In this issue

Jonathan Tobin: Defending the Right to a Jewish State

Heather Hale: Compliment your kids without giving them big heads

Megan Shauri: 10 ways you are ruining your own happiness

Carolyn Bigda: 8 Best Dividend Stocks for 2015

Kiplinger's Personal Finance editors: 7 Things You Didn't Know About Paying Off Student Loans

Samantha Olson: The Crucial Mistake 55% Of Parents Are Making At Their Baby's Bedtime

Densie Well, Ph.D., R.D. Open your eyes to yellow vegetables

The Kosher Gourmet by Megan Gordon With its colorful cache of purples and oranges and reds, COLLARD GREEN SLAW is a marvelous mood booster --- not to mention just downright delish
April 18, 2014

Rabbi Yonason Goldson: Clarifying one of the greatest philosophical conundrums in theology

Caroline B. Glick: The disappearance of US will

Megan Wallgren: 10 things I've learned from my teenagers

Lizette Borreli: Green Tea Boosts Brain Power, May Help Treat Dementia

John Ericson: Trying hard to be 'positive' but never succeeding? Blame Your Brain

The Kosher Gourmet by Julie Rothman Almondy, flourless torta del re (Italian king's cake), has royal roots, is simple to make, . . . but devour it because it's simply delicious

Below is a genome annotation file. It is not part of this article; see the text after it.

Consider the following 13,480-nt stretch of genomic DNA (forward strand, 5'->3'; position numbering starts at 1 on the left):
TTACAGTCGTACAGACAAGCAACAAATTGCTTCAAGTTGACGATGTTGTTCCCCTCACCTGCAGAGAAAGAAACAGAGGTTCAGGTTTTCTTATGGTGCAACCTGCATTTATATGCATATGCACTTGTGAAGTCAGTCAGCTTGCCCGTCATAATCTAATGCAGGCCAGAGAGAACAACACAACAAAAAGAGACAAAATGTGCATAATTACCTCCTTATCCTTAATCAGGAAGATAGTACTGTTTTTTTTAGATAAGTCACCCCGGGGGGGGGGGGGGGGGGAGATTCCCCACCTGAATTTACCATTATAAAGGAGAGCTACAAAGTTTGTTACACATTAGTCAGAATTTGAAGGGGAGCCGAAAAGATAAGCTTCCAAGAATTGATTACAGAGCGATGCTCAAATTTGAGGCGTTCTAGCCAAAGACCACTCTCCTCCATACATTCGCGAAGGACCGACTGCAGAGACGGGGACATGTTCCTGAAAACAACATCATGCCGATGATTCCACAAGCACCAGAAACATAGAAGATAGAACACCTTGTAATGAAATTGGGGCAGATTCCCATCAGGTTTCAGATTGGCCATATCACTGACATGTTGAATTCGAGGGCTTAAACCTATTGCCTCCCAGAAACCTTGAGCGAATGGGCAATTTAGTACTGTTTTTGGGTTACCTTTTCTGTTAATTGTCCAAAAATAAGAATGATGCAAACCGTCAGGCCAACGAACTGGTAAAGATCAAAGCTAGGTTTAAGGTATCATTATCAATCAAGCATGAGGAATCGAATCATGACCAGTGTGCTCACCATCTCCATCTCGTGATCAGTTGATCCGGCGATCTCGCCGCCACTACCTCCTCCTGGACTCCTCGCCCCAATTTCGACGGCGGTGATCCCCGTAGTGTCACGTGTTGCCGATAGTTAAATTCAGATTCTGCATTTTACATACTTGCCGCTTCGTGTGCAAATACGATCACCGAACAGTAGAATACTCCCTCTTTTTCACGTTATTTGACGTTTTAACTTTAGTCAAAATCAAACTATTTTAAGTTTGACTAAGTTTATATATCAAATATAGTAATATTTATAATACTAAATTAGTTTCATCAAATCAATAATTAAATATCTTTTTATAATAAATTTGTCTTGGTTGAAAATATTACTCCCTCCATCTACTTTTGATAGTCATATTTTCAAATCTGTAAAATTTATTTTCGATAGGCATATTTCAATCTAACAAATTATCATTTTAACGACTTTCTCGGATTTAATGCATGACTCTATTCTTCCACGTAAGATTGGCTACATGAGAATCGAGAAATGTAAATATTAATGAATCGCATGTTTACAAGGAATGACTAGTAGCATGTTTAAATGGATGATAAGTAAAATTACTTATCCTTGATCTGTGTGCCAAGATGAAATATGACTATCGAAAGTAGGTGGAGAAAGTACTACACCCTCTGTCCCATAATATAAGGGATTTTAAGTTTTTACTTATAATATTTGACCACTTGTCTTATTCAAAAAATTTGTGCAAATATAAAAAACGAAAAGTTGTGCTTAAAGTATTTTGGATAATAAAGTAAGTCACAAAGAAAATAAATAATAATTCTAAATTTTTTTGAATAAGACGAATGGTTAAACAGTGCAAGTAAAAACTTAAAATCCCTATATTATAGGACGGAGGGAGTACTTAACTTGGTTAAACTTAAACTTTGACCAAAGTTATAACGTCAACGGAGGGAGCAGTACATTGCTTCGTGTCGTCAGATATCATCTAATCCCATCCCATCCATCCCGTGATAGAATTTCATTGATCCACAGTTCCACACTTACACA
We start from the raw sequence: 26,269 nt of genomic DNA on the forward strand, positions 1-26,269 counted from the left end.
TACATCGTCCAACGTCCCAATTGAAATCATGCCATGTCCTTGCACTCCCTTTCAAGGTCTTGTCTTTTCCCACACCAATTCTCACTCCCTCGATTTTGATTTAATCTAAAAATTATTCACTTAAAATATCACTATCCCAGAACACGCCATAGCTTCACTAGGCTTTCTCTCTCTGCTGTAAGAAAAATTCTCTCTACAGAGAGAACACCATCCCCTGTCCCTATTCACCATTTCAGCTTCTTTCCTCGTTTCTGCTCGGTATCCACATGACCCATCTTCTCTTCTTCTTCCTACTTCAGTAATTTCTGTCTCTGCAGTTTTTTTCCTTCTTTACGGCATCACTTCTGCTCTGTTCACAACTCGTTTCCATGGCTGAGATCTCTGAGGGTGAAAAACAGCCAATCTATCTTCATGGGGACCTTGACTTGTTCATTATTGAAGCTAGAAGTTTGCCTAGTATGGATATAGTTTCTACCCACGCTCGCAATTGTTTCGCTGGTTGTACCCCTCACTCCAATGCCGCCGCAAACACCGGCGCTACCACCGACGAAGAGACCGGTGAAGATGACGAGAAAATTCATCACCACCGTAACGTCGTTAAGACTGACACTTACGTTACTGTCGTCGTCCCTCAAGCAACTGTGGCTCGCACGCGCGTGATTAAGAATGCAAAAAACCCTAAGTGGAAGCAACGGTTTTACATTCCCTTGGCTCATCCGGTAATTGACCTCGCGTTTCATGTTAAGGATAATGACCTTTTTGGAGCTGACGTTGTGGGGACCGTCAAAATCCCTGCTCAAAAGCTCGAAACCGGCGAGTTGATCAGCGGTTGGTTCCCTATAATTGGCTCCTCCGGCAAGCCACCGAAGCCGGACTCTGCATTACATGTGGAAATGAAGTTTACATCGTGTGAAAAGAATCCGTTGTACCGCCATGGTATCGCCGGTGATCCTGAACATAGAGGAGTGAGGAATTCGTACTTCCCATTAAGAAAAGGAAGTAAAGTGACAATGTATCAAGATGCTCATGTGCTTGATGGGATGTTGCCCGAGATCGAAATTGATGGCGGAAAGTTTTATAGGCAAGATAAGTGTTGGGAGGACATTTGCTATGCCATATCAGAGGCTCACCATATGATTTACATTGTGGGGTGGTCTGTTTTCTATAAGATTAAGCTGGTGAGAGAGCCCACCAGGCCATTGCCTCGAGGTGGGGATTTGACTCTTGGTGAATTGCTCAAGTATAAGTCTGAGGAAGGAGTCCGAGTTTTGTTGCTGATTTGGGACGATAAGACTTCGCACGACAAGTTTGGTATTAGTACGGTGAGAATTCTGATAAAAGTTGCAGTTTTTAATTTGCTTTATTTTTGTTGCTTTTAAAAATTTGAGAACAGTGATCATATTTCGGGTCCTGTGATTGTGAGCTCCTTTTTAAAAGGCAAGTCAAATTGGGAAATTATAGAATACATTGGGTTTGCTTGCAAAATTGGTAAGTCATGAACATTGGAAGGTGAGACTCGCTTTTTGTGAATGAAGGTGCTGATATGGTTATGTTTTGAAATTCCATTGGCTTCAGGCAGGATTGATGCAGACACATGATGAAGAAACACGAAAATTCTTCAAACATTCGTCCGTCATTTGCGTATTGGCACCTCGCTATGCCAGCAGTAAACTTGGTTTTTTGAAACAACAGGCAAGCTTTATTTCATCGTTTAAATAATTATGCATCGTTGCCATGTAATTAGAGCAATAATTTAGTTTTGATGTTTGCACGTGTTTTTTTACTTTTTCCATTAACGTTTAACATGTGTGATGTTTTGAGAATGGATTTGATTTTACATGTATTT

April 14, 2014

Rabbi Dr Naftali Brawer: Passover frees us from the tyranny of time

Greg Crosby: Passing Over Religion

Eric Schulzke: First degree: How America really recovered from a murder epidemic

Georgia Lee: When love is not enough: Teaching your kids about the realities of adult relationships

Cameron Huddleston: Freebies for Your Lawn and Garden

Gordon Pape: How you can tell if your financial adviser is setting you up for potential ruin

Dana Dovey: Up to 500,000 people die each year from hepatitis C-related liver disease. New Treatment Has Over 90% Success Rate

Justin Caba: Eating Watermelon Can Help Control High Blood Pressure